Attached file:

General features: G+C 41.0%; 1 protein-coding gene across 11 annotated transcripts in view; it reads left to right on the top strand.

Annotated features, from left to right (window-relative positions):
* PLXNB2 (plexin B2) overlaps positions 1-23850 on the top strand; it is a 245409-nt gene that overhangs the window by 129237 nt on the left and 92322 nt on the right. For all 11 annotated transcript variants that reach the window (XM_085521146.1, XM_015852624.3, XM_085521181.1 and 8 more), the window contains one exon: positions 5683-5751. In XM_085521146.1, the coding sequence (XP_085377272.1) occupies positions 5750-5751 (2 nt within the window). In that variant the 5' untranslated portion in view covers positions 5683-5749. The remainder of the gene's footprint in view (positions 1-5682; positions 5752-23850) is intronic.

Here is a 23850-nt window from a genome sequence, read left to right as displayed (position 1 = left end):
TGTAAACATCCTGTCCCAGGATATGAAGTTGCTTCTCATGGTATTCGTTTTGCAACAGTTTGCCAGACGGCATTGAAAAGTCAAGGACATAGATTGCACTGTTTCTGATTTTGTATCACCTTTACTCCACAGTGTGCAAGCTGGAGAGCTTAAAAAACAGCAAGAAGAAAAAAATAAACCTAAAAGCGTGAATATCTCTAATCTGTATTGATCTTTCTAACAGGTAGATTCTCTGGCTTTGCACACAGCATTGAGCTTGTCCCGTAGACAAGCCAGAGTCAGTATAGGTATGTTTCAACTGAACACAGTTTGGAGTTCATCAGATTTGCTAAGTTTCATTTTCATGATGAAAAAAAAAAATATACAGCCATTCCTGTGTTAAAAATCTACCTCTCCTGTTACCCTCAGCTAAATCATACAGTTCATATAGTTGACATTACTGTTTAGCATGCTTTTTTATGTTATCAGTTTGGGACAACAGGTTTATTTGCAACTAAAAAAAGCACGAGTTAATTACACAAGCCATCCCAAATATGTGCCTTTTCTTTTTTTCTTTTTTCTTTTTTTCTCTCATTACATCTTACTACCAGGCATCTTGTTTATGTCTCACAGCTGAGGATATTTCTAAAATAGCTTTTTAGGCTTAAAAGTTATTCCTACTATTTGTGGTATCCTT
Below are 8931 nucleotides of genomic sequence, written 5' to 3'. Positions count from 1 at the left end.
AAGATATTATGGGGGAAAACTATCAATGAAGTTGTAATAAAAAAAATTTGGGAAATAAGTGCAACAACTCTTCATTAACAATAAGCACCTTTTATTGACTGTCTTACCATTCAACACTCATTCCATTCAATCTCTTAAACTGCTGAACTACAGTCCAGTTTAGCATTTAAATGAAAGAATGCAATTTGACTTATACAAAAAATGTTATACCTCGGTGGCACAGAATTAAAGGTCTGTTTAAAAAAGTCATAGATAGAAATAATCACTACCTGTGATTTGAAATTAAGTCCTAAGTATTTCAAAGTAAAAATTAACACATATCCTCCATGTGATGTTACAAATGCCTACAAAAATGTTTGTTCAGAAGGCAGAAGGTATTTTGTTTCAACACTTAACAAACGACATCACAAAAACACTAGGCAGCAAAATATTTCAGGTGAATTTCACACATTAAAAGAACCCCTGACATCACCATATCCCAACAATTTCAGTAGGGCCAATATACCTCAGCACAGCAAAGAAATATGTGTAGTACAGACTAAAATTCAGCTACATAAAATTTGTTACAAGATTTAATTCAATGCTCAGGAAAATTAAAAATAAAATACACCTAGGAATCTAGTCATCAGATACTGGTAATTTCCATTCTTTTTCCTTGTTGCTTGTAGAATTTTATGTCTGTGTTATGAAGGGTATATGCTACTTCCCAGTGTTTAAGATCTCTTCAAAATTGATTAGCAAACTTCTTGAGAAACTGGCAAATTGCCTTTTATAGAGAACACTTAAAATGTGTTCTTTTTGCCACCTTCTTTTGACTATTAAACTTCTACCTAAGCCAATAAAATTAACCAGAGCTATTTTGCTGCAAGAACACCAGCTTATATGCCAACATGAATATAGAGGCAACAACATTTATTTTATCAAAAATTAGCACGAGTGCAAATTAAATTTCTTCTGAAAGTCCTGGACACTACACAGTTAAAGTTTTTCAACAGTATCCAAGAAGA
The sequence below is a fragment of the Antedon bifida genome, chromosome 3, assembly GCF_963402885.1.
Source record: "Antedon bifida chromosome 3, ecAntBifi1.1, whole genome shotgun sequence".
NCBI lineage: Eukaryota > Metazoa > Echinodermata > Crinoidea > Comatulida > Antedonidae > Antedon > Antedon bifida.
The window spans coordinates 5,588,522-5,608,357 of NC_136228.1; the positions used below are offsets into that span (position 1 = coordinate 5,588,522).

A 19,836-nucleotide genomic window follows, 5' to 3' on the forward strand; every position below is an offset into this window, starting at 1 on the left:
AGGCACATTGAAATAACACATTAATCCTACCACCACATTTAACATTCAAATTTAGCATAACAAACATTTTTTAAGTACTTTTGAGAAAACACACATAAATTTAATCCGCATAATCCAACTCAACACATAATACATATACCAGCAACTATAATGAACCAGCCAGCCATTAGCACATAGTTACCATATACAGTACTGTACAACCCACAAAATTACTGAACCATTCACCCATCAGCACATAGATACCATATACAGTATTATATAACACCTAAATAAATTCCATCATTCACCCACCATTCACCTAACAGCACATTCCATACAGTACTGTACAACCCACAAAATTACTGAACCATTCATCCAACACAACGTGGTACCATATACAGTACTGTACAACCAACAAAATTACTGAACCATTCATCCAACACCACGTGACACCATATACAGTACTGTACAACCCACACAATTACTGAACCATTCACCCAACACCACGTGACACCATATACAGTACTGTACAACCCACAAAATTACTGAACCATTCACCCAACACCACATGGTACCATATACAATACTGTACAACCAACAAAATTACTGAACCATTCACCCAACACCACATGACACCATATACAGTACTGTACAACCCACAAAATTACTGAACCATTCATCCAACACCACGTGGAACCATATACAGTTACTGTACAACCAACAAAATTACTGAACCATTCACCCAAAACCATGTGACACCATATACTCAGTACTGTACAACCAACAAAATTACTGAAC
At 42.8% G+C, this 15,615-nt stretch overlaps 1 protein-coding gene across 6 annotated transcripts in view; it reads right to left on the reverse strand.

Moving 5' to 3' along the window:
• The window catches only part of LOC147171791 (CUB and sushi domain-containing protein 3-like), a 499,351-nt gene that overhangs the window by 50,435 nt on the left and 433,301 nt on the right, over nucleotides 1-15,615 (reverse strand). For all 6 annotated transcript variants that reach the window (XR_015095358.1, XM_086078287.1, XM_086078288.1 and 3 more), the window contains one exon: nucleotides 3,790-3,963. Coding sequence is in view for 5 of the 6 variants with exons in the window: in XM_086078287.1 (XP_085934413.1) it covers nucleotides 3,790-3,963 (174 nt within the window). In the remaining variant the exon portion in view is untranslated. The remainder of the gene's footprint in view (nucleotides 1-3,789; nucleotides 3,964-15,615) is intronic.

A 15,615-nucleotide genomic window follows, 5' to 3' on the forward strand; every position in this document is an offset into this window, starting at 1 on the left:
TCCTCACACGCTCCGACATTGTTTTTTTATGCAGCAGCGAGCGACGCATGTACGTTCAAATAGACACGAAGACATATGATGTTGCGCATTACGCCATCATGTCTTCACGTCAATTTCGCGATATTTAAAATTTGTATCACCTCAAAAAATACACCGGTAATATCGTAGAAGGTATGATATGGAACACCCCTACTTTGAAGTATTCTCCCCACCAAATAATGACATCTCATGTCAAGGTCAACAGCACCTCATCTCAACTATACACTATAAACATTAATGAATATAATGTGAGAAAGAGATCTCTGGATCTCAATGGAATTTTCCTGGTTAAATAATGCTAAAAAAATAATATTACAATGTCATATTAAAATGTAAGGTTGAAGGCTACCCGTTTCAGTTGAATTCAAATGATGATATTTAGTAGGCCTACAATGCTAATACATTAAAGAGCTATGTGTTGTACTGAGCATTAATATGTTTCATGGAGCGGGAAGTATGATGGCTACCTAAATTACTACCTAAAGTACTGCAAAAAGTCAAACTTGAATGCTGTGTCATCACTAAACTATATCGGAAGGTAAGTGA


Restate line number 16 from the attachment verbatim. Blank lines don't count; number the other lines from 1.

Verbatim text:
• The window catches only part of LOC147171791 (CUB and sushi domain-containing protein 3-like), a 499,351-nt gene that overhangs the window by 50,435 nt on the left and 433,301 nt on the right, over nucleotides 1-15,615 (reverse strand). For all 6 annotated transcript variants that reach the window (XR_015095358.1, XM_086078287.1, XM_086078288.1 and 3 more), the window contains one exon: nucleotides 3,790-3,963. Coding sequence is in view for 5 of the 6 variants with exons in the window: in XM_086078287.1 (XP_085934413.1) it covers nucleotides 3,790-3,963 (174 nt within the window). In the remaining variant the exon portion in view is untranslated. The remainder of the gene's footprint in view (nucleotides 1-3,789; nucleotides 3,964-15,615) is intronic.